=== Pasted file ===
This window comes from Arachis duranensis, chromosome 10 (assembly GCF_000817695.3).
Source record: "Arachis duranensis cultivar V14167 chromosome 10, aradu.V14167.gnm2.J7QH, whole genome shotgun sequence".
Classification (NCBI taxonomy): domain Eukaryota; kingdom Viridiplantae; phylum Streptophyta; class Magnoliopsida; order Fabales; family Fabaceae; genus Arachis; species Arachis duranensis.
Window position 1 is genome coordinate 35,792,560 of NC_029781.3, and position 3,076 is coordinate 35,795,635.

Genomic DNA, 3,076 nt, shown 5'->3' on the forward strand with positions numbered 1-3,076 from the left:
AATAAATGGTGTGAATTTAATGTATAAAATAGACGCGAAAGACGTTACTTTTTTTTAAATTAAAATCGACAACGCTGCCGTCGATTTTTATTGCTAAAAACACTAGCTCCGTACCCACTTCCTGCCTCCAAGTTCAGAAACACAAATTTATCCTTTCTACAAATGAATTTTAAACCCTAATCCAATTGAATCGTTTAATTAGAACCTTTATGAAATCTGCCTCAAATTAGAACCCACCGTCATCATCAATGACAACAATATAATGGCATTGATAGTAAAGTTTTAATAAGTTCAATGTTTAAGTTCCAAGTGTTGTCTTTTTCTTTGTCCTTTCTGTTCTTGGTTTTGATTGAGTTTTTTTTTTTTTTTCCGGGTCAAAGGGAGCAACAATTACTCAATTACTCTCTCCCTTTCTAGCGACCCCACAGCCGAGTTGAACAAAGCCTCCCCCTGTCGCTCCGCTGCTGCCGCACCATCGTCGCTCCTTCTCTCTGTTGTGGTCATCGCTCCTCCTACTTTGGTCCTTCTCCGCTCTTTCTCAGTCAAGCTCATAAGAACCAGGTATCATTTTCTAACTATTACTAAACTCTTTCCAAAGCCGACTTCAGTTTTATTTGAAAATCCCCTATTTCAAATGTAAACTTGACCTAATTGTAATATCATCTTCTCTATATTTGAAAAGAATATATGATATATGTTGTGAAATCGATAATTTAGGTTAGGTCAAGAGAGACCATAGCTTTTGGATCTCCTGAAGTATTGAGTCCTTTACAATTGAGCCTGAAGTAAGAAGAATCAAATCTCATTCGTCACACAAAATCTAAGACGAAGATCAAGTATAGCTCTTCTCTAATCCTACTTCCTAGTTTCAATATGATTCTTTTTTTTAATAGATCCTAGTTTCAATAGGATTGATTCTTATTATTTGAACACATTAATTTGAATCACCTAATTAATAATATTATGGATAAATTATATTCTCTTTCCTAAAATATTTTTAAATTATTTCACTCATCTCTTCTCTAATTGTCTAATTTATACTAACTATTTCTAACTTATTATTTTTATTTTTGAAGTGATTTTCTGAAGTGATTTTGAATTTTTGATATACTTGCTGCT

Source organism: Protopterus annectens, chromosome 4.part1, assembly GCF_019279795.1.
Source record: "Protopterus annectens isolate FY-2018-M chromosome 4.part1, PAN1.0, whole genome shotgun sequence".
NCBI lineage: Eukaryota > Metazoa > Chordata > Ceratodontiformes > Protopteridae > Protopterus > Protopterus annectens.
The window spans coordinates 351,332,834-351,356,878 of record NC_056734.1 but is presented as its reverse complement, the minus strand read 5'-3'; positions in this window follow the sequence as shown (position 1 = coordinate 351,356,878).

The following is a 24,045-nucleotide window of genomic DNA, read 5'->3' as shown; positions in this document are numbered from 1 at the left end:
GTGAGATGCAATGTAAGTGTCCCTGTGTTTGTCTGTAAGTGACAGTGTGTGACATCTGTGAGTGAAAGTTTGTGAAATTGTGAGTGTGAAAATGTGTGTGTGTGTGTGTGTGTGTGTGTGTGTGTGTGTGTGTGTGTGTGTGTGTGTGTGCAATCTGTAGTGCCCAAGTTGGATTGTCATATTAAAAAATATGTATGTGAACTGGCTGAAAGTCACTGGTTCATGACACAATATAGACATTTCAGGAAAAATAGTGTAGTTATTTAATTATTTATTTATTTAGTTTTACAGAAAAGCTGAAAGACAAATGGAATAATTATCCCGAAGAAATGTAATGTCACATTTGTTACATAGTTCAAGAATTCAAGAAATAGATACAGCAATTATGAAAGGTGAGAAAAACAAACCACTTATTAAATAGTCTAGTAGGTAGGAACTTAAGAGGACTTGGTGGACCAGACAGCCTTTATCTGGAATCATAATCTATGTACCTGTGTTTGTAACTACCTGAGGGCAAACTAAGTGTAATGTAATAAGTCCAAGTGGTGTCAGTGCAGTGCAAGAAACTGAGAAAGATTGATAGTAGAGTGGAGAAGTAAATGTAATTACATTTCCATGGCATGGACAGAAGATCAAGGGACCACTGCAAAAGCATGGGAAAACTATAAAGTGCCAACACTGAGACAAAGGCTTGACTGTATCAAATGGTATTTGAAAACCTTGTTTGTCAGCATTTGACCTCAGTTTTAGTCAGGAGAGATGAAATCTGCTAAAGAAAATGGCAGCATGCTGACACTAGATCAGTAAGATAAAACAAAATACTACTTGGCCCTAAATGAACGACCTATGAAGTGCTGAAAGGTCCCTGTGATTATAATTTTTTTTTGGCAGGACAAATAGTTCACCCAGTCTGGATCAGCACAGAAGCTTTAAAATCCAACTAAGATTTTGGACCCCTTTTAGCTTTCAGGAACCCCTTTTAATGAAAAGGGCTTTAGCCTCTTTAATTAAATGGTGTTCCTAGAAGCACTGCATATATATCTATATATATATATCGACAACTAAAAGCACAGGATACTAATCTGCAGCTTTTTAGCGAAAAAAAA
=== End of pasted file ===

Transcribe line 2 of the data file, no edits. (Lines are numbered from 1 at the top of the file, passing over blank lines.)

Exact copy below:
Source record: "Arachis duranensis cultivar V14167 chromosome 10, aradu.V14167.gnm2.J7QH, whole genome shotgun sequence".